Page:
Safe and Sound

STATE DEPARTMENT

ALEXANDRIA, VA
4
Star Rating
STATE DEPARTMENT is an ALEXANDRIA, VA-based, NCUA-insured credit union started in 1935. Regulatory filings show the credit union having $1.84 billion in assets, as of June 30, 2017.

With 201 full-time employees, the credit union has amassed loans and leases worth $960.7 million. STATE DEPARTMENT's 77,814 members currently have $1.52 billion in shares with the credit union.

Overall, Bankrate believes that, as of June 30, 2017, STATE DEPARTMENT exhibited a good condition, earning 4 out of 5 stars for safety and soundness. Here's a look at how the credit union did on the three important criteria Bankrate used to grade U.S. credit unions.

WHAT IS
SAFE AND SOUND?

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THE INSTITUTION'S SCORE

Capital Score

Capital works as a bulwark against losses and affords protection for members when a credit union is struggling financially. It follows then that when it comes to measuring an an institution's financial stability, capital is essential. From a safety and soundness perspective, the more capital, the better.

On our test to measure capital adequacy, STATE DEPARTMENT received a score of 10 out of a possible 30 points, coming in below the national average of 15.26.

STATE DEPARTMENT appears to be less well prepared for financial trouble than its peers in this area, with a capitalization ratio of 9.00 percent in our test, below the average for all credit unions.

Asset Quality Score

In this test, Bankrate tries to estimate the effect of problem assets, such as past-due loans, on the credit union's capitalization and allocated loan loss reserves.

Having extensive holdings of these kinds of assets means a credit union could have to use capital to absorb losses, cutting down on its buffer of equity. It also means that there are likely to be many assets that are in non-accrual status and thus aren't earning money, resulting in depressed earnings and potentially more risk of a future failure.

STATE DEPARTMENT scored 40 out of a possible 40 points on Bankrate's test of asset quality, above the national average of 38.15.

A below-average ratio of problem assets of 2.00 percent in our test was potentially indicative of superior financial strength compared to other credit unions.

Earnings score

How successful a credit union is at earning money has an effect on its safety and soundness. A credit union can retain its earnings, giving a boost to its capital buffer, or put them to work addressing problematic loans, potentially making the credit union better prepared to withstand economic trouble. However, credit unions that are losing money are less able to do those things.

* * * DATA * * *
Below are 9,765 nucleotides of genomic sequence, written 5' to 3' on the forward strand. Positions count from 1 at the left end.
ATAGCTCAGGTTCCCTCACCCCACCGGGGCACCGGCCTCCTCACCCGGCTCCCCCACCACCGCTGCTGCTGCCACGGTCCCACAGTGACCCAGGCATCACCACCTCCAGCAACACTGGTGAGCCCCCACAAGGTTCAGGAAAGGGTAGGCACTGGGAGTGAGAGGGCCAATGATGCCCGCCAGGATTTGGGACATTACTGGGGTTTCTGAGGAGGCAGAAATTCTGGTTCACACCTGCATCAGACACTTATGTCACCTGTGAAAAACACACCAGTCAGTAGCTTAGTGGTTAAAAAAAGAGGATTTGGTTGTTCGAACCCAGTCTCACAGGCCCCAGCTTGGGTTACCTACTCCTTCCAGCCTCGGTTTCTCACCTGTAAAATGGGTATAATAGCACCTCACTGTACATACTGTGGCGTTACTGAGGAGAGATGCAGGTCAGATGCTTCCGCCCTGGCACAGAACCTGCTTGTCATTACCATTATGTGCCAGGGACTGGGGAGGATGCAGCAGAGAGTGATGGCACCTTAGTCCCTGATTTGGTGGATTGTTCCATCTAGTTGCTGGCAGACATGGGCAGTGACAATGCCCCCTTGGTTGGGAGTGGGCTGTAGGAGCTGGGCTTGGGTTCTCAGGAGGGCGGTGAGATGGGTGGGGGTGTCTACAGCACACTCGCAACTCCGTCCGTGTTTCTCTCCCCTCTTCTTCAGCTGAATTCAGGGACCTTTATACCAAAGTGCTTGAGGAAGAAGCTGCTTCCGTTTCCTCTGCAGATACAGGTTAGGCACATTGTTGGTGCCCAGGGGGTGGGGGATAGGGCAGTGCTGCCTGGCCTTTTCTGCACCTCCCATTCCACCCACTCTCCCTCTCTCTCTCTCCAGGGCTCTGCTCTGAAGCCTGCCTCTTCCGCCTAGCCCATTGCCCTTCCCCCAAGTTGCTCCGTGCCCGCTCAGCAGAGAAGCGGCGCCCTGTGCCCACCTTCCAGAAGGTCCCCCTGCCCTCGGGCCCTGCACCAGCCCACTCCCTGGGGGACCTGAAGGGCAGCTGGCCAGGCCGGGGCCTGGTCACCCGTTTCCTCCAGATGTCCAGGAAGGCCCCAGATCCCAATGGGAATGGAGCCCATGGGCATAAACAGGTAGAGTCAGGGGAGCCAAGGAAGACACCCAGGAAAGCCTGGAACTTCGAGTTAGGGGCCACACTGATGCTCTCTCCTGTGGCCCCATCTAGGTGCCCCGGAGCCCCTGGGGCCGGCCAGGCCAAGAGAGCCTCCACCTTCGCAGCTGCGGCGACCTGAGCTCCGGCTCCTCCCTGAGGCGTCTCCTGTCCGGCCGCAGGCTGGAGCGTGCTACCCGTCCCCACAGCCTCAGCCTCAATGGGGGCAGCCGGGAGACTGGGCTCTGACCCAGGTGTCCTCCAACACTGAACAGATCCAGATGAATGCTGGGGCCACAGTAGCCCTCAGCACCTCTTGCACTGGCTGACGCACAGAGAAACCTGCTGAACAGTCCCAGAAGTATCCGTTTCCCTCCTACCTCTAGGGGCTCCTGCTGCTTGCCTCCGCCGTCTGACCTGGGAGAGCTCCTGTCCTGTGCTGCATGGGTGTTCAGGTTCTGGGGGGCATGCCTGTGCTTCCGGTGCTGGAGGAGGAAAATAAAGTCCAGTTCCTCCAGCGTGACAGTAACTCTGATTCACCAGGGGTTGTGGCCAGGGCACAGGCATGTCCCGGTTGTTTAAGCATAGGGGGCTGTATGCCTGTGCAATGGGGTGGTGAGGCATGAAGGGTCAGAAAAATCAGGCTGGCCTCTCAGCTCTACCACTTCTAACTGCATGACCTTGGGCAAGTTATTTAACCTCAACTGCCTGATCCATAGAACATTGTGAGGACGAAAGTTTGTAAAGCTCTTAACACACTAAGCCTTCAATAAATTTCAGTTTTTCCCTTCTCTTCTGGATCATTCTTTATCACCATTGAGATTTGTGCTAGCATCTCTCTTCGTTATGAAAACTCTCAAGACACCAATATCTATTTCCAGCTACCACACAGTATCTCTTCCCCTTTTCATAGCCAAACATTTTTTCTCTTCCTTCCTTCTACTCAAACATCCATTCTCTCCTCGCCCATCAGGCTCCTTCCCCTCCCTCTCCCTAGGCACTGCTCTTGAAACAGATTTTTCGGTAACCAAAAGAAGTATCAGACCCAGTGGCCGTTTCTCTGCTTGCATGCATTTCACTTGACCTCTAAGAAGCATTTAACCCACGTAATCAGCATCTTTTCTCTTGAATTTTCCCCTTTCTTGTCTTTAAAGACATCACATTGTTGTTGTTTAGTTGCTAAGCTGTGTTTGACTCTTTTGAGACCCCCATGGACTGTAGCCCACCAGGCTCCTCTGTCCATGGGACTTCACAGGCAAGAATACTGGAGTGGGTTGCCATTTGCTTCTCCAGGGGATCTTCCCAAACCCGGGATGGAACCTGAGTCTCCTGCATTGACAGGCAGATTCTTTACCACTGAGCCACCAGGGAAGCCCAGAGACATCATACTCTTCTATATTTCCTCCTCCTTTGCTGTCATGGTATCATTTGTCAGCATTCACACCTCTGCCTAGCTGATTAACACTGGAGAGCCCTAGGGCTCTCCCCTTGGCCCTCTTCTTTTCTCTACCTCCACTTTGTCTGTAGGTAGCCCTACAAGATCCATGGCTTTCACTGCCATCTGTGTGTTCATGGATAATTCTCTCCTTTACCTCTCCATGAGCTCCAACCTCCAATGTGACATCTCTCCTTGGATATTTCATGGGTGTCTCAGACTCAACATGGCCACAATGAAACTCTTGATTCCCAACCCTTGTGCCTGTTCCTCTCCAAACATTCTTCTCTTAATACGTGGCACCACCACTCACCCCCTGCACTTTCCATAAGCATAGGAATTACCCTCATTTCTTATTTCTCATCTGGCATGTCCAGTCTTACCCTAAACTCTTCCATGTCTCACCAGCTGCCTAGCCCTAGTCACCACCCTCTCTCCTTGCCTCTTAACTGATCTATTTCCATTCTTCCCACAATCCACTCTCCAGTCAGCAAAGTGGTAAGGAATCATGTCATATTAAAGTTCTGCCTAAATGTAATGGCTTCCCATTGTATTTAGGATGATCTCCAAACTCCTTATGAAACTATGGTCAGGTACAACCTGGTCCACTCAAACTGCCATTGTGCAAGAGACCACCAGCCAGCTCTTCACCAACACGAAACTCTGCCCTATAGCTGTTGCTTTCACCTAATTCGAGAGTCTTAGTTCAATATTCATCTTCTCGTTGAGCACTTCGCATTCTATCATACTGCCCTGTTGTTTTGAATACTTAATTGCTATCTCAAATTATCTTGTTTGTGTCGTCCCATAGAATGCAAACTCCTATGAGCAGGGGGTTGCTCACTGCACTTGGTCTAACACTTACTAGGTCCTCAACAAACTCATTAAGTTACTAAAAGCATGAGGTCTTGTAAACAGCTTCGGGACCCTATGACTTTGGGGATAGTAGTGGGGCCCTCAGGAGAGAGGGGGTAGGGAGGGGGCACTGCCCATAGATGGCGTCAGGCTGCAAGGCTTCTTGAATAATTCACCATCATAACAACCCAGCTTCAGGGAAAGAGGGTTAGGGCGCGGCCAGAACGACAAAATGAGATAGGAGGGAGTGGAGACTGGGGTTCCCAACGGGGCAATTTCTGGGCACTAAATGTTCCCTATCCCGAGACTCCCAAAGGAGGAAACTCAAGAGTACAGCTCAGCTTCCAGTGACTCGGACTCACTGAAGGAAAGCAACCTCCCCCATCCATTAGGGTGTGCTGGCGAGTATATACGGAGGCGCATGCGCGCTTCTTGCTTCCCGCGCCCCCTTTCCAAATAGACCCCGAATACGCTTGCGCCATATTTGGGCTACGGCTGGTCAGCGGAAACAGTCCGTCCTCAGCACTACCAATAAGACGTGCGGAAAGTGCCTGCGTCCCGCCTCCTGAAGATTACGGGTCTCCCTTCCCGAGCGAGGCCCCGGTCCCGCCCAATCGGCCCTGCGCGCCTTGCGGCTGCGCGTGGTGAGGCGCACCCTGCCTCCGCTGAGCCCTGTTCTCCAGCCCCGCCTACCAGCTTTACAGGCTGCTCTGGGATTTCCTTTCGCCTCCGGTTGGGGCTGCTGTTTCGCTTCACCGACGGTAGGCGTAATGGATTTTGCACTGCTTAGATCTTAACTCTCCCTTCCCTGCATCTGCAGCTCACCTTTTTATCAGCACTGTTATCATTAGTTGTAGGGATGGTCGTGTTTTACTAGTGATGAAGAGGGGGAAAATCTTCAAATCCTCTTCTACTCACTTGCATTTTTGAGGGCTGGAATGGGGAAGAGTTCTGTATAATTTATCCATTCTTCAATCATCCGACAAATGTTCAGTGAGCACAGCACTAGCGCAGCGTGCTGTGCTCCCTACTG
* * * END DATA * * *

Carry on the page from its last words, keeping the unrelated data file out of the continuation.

STATE DEPARTMENT beat the national average on Bankrate's earnings test, achieving a score of 18 out of a possible 30.

STATE DEPARTMENT had an earnings ratio of 8.00 percent in our test, better than the average for all credit unions, a sign that it's doing better than its peers in this area.

WHAT IS SAFE & SOUND?

Bankrate.com's Safe & Sound Ratings provide a star rating system to evaluate the current financial status of financial institutions. The information gathered about banks, credit unions and thrifts is updated as set forth in the Terms of Use of Safe & Sound Ratings and Reports. The Safe & Sound Ratings information is grouped by categories of banks, thrifts and credit unions.

Scoring methodology

Bankrate.com evaluates the financial condition of institutions and assigns a one- to five-star rating for each with five stars representing the highest rating. Institutions with satisfactory performance will generally receive a rating of three or more stars. The majority of institutions fall into the three- to four-star range. An institution with an "NR" rating may be too new to rate or may have limited the publicly available information in their regulatory filings. The "NR" is not an indication of financial strength or weakness. The Safe & Sound rating is believed to be reliable, but the information is not guaranteed. In addition, events since the information was collected may have altered the institution's financial condition.